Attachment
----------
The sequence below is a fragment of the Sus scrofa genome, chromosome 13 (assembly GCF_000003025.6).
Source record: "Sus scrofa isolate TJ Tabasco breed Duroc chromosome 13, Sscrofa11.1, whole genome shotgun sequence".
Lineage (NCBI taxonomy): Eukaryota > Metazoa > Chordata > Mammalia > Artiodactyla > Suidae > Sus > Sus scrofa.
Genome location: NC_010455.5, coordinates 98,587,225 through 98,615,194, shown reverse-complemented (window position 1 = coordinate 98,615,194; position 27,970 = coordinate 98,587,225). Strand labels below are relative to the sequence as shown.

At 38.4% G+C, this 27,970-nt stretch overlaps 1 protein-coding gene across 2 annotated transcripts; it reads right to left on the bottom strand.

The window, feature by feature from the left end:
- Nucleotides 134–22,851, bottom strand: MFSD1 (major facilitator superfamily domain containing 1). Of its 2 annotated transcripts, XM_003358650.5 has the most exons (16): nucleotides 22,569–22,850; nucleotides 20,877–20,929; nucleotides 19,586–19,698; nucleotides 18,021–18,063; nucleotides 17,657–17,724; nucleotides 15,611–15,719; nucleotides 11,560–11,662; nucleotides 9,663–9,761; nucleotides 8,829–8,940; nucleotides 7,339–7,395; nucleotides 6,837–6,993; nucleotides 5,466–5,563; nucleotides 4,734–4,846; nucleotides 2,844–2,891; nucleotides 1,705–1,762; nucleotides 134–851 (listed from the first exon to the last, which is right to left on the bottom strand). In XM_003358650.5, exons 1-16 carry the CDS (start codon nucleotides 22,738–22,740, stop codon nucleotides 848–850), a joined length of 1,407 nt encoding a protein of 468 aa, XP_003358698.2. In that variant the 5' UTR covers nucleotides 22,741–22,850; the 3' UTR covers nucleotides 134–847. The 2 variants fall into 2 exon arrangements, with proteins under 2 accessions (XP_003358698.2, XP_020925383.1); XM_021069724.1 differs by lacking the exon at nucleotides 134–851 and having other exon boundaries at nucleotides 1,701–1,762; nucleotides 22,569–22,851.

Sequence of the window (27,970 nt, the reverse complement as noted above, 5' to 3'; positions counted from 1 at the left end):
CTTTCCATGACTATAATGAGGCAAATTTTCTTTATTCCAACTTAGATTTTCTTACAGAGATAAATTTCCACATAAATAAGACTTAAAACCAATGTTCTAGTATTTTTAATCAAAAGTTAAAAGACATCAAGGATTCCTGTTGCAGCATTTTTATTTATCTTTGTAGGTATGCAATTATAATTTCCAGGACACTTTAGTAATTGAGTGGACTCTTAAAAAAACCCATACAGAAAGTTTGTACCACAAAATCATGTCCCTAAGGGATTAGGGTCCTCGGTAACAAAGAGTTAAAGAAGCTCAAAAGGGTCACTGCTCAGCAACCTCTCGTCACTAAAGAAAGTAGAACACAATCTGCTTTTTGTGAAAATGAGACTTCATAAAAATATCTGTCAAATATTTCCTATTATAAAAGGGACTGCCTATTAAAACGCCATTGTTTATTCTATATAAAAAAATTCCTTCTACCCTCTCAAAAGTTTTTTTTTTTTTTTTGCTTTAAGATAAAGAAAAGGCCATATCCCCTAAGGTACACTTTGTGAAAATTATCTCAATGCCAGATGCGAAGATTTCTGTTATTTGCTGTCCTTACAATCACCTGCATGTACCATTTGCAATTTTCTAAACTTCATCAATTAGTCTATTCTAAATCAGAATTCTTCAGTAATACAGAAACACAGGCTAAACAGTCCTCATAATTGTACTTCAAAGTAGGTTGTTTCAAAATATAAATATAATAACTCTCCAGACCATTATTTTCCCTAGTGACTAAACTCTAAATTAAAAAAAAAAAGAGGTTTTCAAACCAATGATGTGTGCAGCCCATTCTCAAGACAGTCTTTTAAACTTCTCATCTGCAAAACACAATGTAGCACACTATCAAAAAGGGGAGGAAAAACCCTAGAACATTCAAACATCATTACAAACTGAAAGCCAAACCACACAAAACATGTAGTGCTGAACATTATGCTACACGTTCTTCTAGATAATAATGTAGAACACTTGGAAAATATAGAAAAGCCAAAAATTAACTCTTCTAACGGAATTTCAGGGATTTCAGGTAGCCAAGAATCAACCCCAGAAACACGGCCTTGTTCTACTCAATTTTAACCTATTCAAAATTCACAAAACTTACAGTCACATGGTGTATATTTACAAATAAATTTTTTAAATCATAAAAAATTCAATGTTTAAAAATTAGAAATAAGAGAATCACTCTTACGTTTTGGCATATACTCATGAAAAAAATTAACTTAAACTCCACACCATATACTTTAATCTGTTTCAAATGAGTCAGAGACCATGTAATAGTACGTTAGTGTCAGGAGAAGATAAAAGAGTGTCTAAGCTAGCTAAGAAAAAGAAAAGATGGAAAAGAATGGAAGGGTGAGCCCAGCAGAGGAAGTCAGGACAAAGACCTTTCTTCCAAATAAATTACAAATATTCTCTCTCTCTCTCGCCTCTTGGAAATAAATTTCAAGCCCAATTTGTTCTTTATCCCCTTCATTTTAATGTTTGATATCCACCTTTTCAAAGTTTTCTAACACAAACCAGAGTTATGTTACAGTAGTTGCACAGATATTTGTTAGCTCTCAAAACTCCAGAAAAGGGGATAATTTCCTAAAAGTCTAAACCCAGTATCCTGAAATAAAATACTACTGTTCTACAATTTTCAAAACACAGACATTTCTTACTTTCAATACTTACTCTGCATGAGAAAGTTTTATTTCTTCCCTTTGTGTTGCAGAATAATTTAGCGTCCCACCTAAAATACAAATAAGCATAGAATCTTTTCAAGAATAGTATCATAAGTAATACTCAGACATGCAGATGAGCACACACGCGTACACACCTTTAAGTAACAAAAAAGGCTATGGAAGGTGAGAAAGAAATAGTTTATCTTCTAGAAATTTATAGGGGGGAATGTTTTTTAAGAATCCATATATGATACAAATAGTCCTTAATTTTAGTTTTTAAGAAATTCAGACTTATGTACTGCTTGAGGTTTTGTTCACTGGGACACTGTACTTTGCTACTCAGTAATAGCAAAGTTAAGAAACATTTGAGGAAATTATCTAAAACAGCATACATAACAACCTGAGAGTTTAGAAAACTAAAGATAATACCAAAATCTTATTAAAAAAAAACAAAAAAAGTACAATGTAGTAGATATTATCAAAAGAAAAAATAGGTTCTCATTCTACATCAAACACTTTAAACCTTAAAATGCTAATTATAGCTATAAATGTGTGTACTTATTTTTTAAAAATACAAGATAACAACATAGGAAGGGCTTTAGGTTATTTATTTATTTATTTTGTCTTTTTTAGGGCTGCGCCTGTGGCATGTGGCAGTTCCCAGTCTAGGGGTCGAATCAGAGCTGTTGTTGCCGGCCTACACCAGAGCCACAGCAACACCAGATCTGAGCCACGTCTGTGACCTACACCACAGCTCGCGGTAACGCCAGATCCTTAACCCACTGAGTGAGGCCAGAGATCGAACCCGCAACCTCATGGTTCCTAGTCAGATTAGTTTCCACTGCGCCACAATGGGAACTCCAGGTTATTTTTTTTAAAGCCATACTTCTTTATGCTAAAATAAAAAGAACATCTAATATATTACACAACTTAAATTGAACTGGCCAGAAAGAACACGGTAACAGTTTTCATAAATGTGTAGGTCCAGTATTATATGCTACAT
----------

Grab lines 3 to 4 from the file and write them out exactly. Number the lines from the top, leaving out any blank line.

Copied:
Lineage (NCBI taxonomy): Eukaryota > Metazoa > Chordata > Mammalia > Artiodactyla > Suidae > Sus > Sus scrofa.
Genome location: NC_010455.5, coordinates 98,587,225 through 98,615,194, shown reverse-complemented (window position 1 = coordinate 98,615,194; position 27,970 = coordinate 98,587,225). Strand labels below are relative to the sequence as shown.